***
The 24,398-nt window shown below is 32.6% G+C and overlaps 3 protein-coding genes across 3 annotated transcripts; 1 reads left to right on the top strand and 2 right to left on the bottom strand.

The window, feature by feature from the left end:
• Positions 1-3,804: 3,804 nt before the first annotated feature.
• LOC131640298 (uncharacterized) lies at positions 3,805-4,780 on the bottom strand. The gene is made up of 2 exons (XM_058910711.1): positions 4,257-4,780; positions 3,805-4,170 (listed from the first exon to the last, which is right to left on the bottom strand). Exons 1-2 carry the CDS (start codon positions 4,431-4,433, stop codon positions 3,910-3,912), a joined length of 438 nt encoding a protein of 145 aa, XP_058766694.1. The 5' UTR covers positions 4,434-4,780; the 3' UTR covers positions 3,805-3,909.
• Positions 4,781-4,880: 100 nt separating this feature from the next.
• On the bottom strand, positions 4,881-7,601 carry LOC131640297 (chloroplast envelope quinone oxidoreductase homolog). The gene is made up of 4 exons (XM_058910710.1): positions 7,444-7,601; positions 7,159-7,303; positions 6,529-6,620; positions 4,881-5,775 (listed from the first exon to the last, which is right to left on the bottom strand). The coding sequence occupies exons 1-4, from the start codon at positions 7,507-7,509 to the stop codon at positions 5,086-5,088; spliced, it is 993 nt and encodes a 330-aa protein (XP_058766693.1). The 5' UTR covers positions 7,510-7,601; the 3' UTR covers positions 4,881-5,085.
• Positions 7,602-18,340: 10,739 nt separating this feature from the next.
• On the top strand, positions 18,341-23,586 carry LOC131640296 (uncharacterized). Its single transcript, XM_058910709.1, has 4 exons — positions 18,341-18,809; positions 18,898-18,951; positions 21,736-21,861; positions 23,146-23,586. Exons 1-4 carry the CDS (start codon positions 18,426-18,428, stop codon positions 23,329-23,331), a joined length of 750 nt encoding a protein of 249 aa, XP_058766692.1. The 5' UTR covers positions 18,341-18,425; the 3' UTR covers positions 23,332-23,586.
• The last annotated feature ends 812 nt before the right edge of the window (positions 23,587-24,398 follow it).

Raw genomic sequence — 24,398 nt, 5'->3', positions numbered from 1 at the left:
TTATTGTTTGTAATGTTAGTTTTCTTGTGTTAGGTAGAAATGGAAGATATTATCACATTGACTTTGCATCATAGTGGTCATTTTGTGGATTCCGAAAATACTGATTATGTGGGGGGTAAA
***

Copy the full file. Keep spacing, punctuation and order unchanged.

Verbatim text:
The 24,398-nt window shown below is 32.6% G+C and overlaps 3 protein-coding genes across 3 annotated transcripts; 1 reads left to right on the top strand and 2 right to left on the bottom strand.

The window, feature by feature from the left end:
• Positions 1-3,804: 3,804 nt before the first annotated feature.
• LOC131640298 (uncharacterized) lies at positions 3,805-4,780 on the bottom strand. The gene is made up of 2 exons (XM_058910711.1): positions 4,257-4,780; positions 3,805-4,170 (listed from the first exon to the last, which is right to left on the bottom strand). Exons 1-2 carry the CDS (start codon positions 4,431-4,433, stop codon positions 3,910-3,912), a joined length of 438 nt encoding a protein of 145 aa, XP_058766694.1. The 5' UTR covers positions 4,434-4,780; the 3' UTR covers positions 3,805-3,909.
• Positions 4,781-4,880: 100 nt separating this feature from the next.
• On the bottom strand, positions 4,881-7,601 carry LOC131640297 (chloroplast envelope quinone oxidoreductase homolog). The gene is made up of 4 exons (XM_058910710.1): positions 7,444-7,601; positions 7,159-7,303; positions 6,529-6,620; positions 4,881-5,775 (listed from the first exon to the last, which is right to left on the bottom strand). The coding sequence occupies exons 1-4, from the start codon at positions 7,507-7,509 to the stop codon at positions 5,086-5,088; spliced, it is 993 nt and encodes a 330-aa protein (XP_058766693.1). The 5' UTR covers positions 7,510-7,601; the 3' UTR covers positions 4,881-5,085.
• Positions 7,602-18,340: 10,739 nt separating this feature from the next.
• On the top strand, positions 18,341-23,586 carry LOC131640296 (uncharacterized). Its single transcript, XM_058910709.1, has 4 exons — positions 18,341-18,809; positions 18,898-18,951; positions 21,736-21,861; positions 23,146-23,586. Exons 1-4 carry the CDS (start codon positions 18,426-18,428, stop codon positions 23,329-23,331), a joined length of 750 nt encoding a protein of 249 aa, XP_058766692.1. The 5' UTR covers positions 18,341-18,425; the 3' UTR covers positions 23,332-23,586.
• The last annotated feature ends 812 nt before the right edge of the window (positions 23,587-24,398 follow it).

Raw genomic sequence — 24,398 nt, 5'->3', positions numbered from 1 at the left:
TTATTGTTTGTAATGTTAGTTTTCTTGTGTTAGGTAGAAATGGAAGATATTATCACATTGACTTTGCATCATAGTGGTCATTTTGTGGATTCCGAAAATACTGATTATGTGGGGGGTAAA